May 22, 2020

Reflection / John Shaughnessy

What is the deep longing of your life?

John ShaughnessyAt 24, Matthew Krach shared the one joy he has missed the most in the past two months.

It’s a longing shared by Catholics of all ages since mid-March when the coronavirus crisis forced the closing of all churches in the archdiocese—and many across the country—as a precaution against the spread of the deadly disease.

“Without question, what I have missed most has been my inability to receive the Eucharist and go to eucharistic adoration,” said Krach, a member of St. Joan of Arc Parish in Indianapolis. “Only once before have I gone a month without reception of the Eucharist.”

To describe his desire to receive the Body and Blood of Christ, Krach used a word that isn’t often heard—“craved.”

“I craved reception of Communion then and now,” he said. “There is a reason Christ gave us his body and blood to be broken and shared until his second coming. We are body and soul, and we encounter others most fully when we can do so in person.

“God took on flesh so that we could more fully relate to him and grow in our union with him. When I can’t receive or be physically in his presence in adoration, I become aware that there is something missing.”

So Krach is thankful that many churches in the archdiocese have been re-opened, on a limited basis at this point, for the public celebration of the Eucharist.

“I am grateful to have this opportunity to re-ignite my desire for Communion.”

Krach’s comments reveal one of the blessings of the past two months that too often have been marked by heartbreak and tragedy. It’s also been a time when many of us have been forced to slow down from our usual, hectic, auto-pilot schedules, a time when we’ve been given the opportunity to consider and even re-evaluate what’s important in our lives.

What do I miss? What do I need? What have I taken for granted? Where do my attention and my focus need to be? What are my priorities? Do they need to change? Who are the people at the core of my life? Do I make them feel that way?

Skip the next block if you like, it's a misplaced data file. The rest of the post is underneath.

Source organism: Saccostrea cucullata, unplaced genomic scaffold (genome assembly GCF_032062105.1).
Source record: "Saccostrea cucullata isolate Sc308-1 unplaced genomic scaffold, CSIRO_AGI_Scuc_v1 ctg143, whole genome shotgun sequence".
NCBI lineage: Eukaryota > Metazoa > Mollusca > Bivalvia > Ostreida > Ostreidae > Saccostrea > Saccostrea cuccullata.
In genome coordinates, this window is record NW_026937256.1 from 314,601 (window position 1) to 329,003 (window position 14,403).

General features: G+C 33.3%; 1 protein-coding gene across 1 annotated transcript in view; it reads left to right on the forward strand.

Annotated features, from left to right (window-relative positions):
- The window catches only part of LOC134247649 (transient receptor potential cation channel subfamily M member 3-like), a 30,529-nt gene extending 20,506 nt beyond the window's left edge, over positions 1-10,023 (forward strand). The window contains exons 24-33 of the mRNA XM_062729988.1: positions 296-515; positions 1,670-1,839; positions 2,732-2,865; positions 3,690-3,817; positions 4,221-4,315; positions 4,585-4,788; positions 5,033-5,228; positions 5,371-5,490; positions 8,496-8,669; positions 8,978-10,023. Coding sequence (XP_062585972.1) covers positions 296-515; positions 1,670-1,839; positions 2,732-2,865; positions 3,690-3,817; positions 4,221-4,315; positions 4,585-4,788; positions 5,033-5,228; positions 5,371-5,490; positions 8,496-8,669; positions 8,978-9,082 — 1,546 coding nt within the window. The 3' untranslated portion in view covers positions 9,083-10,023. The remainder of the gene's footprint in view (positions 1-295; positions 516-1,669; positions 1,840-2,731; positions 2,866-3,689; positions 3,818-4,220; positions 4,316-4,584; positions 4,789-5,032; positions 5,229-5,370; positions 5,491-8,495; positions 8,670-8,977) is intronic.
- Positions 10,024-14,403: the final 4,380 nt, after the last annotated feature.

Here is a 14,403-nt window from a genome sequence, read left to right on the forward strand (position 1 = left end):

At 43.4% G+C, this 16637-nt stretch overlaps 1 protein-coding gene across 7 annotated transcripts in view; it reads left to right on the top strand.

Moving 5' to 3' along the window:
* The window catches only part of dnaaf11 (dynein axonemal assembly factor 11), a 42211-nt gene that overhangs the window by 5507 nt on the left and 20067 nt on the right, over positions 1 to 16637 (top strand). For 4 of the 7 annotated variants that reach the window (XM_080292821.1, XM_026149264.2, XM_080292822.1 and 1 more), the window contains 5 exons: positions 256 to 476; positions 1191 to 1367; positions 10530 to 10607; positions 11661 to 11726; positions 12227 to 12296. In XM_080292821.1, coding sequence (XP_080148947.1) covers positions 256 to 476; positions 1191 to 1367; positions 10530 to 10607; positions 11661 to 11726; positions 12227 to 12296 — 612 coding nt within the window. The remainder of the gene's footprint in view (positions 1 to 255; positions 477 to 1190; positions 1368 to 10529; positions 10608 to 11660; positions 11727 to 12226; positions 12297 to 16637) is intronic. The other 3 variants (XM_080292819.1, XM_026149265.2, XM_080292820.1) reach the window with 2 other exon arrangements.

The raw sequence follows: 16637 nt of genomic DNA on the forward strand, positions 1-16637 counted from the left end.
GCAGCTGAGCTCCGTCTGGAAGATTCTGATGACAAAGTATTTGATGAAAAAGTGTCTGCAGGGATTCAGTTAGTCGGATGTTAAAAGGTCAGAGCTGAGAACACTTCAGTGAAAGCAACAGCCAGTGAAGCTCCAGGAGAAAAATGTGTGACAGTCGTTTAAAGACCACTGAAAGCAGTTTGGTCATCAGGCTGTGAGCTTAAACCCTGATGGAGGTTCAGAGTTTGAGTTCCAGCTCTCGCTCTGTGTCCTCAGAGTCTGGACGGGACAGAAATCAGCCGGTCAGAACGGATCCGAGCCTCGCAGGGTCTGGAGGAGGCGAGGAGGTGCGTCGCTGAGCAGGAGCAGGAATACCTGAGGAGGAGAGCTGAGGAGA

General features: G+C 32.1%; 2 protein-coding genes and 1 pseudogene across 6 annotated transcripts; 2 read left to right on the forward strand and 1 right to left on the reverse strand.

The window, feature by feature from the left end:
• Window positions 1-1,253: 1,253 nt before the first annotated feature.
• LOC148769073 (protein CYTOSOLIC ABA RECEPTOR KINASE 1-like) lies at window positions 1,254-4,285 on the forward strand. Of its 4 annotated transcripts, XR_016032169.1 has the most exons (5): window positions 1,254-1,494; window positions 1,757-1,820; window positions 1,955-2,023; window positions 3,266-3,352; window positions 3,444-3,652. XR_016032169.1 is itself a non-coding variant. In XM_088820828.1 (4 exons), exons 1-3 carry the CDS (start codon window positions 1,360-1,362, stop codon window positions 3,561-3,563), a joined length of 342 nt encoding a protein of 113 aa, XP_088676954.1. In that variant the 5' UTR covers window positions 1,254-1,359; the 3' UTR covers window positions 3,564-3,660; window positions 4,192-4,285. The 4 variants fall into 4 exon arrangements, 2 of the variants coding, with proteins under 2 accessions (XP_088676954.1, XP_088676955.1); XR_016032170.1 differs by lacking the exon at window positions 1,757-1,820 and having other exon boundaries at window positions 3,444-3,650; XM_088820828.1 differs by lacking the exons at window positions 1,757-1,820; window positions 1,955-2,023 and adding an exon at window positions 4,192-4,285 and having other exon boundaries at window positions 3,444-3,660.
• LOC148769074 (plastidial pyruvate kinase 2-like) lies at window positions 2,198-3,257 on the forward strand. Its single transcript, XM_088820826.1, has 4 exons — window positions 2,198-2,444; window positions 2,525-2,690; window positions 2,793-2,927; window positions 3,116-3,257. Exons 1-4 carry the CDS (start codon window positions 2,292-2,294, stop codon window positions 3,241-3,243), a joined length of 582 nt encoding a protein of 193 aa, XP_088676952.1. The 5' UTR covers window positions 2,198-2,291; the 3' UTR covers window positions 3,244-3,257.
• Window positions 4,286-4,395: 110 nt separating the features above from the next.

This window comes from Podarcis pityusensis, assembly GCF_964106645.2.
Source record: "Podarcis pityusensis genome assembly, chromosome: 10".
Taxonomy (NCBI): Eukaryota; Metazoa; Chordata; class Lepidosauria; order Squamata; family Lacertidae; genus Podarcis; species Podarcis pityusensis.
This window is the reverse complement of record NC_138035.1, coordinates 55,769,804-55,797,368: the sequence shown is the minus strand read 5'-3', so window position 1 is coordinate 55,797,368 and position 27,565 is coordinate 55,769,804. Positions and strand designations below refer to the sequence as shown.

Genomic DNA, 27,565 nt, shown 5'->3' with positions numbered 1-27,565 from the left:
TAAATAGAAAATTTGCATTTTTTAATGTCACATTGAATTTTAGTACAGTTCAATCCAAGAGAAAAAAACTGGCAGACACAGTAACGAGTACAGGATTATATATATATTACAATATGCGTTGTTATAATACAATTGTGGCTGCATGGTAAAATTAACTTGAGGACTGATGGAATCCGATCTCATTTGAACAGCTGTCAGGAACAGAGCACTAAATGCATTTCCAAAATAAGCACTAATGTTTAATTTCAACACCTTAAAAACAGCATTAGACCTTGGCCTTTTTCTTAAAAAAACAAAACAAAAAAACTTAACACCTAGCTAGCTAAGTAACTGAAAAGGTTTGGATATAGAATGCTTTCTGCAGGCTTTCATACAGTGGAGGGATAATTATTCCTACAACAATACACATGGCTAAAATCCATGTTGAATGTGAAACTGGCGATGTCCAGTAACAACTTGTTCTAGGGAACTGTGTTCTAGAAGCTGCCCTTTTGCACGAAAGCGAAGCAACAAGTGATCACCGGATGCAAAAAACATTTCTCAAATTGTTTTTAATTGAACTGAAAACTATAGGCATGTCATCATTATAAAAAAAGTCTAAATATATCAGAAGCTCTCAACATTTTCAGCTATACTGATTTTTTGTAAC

The opportunity to consider and re-evaluate our lives can also lead to questions of faith. What is my relationship with God? Do I want a deeper one? What do I need to do to move closer to him? Do I need to do more to reflect his love and compassion to other people?

These questions are timeless. So are the hope and the promise that Christ continues to offer us in the Eucharist.

For those of you who are fortunate to receive him into your body and your soul once again, cherish that opportunity with the renewed appreciation for the great gift it is.

For the rest of us, there is still the gift of the Prayer of Spiritual Communion. And the more I’ve said that prayer while participating in online Masses during this time, the more I’ve been drawn to two particular sentences in that prayer:

My Jesus,
I love you above all things, and I desire to receive you into my soul. . .
Never permit me to be separated from you.

In those two lines, we find the answer to many of the questions in our lives.

(John Shaughnessy is the assistant editor of The Criterion. This reflection has been adapted from his latest book, Then Something Wondrous Happened: Unlikely encounters and unexpected graces in search of a friendship with God.)

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